Describe your current role.
I am the prehospital care coordinator specifically for West Penn Hospital. I am basically a middle man between the hospital and EMS teams. I do a lot of outreach, education, research and travel related to the field. I also manage quality assurance to make sure paramedics are giving appropriate care.
What are some of the initiatives you've pursued?
In 2020, I created a new program here at the hospital in partnership with our burn unit. We changed how burn patients are received from our EMS partners. We created a small but effective team response with ER staff and burn unit staff to better care for these patients. I developed a lecture I present on prehospital burn management throughout the region to educate others working in the field. For every burn patient that is brought to West Penn, I give a patient follow-up to the crew who took care of them. As a result of this program, we have seen an increase in our patient census and improved prehospital burn management. Due to our findings from this program, I presented at the American Burn Association 2022 Annual Conference in Las Vegas.
Right now, I am exploring the treatment of patients who are pulled from house fires. These patients typically have some form of acute cyanide poisoning. It is the early stages, but we are looking to have hydroxocobalamin, a treatment for cyanide toxicity, on our helicopters and response vehicles. I am also working to bring quarterly training to West Penn Hospital to educate our teams on best practices for care of pregnant patients and their babies during delivery, neonatal patients, burn patients and patients experiencing a cardiac event.
It is extremely important to me that my education and experience is helping to improve the field of prehospital care. Seeing positive patient outcomes from this is why I continue to increase my education. Point Park laid the foundation for me to keep learning and be a better provider.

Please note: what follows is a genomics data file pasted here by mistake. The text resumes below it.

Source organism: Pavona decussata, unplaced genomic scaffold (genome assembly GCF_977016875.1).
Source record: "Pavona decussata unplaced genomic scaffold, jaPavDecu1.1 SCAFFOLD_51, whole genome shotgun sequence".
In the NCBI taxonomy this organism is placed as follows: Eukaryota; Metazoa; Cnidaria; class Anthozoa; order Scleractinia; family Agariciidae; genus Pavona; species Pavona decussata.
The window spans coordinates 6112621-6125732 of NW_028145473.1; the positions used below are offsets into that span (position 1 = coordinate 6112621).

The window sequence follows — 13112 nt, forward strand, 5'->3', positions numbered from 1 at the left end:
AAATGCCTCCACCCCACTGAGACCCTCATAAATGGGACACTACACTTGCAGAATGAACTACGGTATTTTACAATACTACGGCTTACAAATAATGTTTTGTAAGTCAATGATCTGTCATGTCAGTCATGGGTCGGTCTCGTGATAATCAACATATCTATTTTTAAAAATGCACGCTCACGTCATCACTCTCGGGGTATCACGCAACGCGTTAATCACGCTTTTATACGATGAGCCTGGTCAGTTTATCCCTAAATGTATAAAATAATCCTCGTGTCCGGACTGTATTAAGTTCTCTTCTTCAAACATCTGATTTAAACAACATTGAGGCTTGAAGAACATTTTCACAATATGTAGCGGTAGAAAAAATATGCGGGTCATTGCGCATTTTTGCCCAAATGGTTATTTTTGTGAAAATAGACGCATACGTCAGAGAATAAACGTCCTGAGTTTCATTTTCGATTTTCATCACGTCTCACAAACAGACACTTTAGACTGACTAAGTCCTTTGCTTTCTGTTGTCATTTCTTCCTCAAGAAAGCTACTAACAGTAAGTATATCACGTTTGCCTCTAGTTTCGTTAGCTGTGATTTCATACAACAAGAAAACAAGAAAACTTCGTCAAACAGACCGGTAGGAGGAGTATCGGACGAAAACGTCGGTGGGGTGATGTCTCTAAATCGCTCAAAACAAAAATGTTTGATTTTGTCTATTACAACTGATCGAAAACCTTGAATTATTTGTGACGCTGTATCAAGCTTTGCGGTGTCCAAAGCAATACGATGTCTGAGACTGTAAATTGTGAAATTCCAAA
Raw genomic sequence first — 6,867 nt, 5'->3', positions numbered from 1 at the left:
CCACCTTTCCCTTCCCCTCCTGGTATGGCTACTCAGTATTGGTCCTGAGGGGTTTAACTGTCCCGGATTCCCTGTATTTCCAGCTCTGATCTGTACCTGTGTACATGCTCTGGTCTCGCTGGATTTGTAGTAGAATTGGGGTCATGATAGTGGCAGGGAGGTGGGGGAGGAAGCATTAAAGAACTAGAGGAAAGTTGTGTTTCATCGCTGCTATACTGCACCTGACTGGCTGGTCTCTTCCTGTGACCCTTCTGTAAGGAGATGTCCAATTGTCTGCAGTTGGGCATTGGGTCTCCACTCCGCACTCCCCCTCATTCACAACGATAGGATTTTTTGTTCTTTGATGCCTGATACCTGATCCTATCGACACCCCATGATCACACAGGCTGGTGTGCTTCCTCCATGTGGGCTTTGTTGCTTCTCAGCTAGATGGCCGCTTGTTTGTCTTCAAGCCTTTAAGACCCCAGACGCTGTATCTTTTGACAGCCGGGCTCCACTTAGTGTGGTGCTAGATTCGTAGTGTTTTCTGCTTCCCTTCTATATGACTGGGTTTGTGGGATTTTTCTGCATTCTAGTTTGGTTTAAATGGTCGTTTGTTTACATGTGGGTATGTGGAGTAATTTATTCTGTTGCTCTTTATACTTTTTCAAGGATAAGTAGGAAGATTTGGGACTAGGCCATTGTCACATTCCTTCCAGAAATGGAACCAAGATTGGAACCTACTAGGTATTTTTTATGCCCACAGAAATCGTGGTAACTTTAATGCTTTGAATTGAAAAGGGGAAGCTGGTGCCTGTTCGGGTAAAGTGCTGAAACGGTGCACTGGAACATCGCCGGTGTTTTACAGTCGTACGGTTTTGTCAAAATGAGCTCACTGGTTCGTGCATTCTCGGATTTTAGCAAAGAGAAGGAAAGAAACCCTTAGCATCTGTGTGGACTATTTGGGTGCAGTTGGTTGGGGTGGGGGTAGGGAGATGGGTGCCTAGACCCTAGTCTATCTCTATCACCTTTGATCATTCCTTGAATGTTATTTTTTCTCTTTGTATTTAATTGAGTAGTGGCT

How did Point Park set you up for career success?
All of the professors were great, especially Dr. Cox and Dr. Skertich, and having the ability to work on the material at my own pace was very helpful. Point Park set me up to be where I am today with my academic career, and set me up to keep going. I am enrolled at George Washington University for my Master of Public Health degree, after which I hope to pursue my MBA at Point Park. I learned habits and practices at Point Park that I apply to my continuing education, such as time and workload management, how to write solid papers and how to study. I wasn't a good high school student, and I never thought I would be where I am now, pursuing my master's and working in a management role.
Point Park provided the path I needed to be successful in my career. All I had to do was follow that path, even during the trying times of being a college student. This path provided the resources, tools and guidance from professors to ensure I left Point Park a better student. I believe I will always be a student, and I will never stop learning.